Electromagnetic Actuator-Solinoid Noah A. Sundberg ECE 5320 Mechatronics Assignment #1
Outline • Resources • Related Web Pages • Introduction • Major applications • Specific applications and uses • How it works • Principles Behind Solenoids • Example 1 • Specifications • Selecting a Solenoid • Limitations
Resources • Mechatronics Handbook, Robert H. Bishop, CRS Press • Integrated Publishing www.tpub.com/content/doe/h1013v2/css/h1013v2_166.htm
Related Web Pages • How Stuff works • science.howstuffworks.com/electromagnet3.htm • Integrated publishing • www.tpub.com/content/doe/h1013v2/css/h1013v2_166.htm • Jewel Instruments • www.wpiinstruments.com/solenoids/theory.htm
Introduction A solinoid is the most common type of electromagnetic acutuators. A solinoid consists of an Iron core surrounded by coiled wire. When the coils have current flowing through them they create a magnetic field that pushes or pulls on the iron core depending on what direction the current is flowing.
Major Applications Solenoids are used in • Valves • Water valves • Gas valves • Relays • Power relays • Switches
Specific applications and uses • Automatic Door locks • Office Equipment/ Printers • Electric/ Electronic Locks • Photographic/ Optical • Medical Instrumentation • Coin and Bill Changers • Cash Drawers and Automatic Teller Machines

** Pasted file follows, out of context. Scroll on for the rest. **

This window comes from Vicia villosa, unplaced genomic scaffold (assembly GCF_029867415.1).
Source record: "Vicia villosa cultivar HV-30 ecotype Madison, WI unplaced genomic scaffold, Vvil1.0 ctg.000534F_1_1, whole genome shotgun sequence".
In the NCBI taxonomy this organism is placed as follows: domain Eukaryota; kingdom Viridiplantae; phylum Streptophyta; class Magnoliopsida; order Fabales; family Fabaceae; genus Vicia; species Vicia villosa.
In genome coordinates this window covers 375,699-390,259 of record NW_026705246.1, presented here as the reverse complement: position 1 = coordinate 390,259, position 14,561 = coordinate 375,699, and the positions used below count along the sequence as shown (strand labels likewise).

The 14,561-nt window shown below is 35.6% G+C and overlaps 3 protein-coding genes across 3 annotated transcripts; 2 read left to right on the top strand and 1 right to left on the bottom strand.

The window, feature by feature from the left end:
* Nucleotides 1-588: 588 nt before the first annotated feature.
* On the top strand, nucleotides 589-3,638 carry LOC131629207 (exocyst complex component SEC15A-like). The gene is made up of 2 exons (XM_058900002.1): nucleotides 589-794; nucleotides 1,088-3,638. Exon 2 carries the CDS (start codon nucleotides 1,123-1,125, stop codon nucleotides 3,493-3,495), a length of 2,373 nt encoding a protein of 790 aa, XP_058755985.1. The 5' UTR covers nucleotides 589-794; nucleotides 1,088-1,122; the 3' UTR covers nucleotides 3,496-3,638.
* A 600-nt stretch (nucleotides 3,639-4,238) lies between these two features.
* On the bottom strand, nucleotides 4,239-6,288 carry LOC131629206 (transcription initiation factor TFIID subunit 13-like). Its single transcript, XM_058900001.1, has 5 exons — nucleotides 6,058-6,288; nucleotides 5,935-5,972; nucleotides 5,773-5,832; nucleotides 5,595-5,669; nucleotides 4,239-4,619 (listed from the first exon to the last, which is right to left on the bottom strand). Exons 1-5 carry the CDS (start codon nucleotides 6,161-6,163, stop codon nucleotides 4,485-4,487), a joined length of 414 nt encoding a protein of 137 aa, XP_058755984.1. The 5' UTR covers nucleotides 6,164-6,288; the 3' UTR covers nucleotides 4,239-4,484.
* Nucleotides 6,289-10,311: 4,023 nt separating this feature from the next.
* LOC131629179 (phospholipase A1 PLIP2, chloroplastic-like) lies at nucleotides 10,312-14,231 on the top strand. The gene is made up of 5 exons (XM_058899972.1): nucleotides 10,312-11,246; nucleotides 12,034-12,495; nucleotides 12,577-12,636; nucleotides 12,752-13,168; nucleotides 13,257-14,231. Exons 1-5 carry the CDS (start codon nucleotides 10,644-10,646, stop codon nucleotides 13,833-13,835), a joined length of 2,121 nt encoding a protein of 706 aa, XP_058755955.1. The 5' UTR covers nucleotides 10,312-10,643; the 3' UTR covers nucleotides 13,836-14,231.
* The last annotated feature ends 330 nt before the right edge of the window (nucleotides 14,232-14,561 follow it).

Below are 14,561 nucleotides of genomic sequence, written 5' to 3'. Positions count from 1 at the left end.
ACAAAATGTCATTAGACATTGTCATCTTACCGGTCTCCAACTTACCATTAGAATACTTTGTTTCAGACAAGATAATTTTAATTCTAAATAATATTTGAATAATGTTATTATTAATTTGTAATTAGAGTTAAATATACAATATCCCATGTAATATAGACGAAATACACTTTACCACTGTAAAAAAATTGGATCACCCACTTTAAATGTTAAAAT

How it works Principles Behind Solenoids -Lorentz’s law of electro magnetic induction states that a magnetic flux (theta) exists due to a magnetic field The fields strength is H and the flux density is B and are related by the magnetic permeability of the substance that the field is in.
How it works (continued) Principles Behind Solenoids-Continued -Faraday’s Law of Electromagnetic Induction states that a change in the electromotive force (emf) or Voltage across the conductor causes a change in the flux. There for current creates magnetic flux as is shown in fig 1(Mechatronics Handbook) Fig 1
How it works (continued) Principles Behind Solenoids-Continued -As shown in figure 3 and 4 (found in the Mechatronics Handbook) in a solenoid utilizes these characteristics to cause a B field in one direction The strength of the field depends on the length of the solenoid (L) the number of turns (N) the magnetic permeability u and the current i Fig 3 Fig 4
How it works (continued) Example 1 –Valve A spring maintains the valve in its closed or open position. When a current is produced the coils around the core Produce a magnetic force That pushes the valve to the Open or closed position When the current is stopped The force is removed and The valve moves to its original Position. The set up of this Can be seen in figure 1(from www.tpub.com/ content/doe/h1013v2/ css/h1013v2_166.htm) Fig. 2
Specifications • current driving solenoid • Initially open or closed • DC or AC • Number of Turns • Voltage maintaining the core in position
Selecting a Solenoid Many mechanical, thermal, and electrical constraints should be considered when selecting a solenoid. • Force requirements • Electrical requirements (current driving actuator etc.) • Duty cycle • Maximum envelope dimensions • Temperature extremes • Termination requirements • Dimensions
Limitations • Current flowing through coil • Dimension • Voltage across the coil • Distance the armature needs to move
Where to Buy • WellGrow industries Corp. www.fittings.com.tw • Command Alarms www.commandocaralarms.com/solenoids_actuators.asp • Saia Burgess www.ledex.com/df/LXGOG/index.html • Alltronics.com www.alltronics.com/relays.htm • Penn+Giles www.pennyandgiles.com/products/products.asp?strAreaNo=402_12 • Corrosion Fluid Products Corp. www.corrosionfluid.com/Products/valves/actuators.htm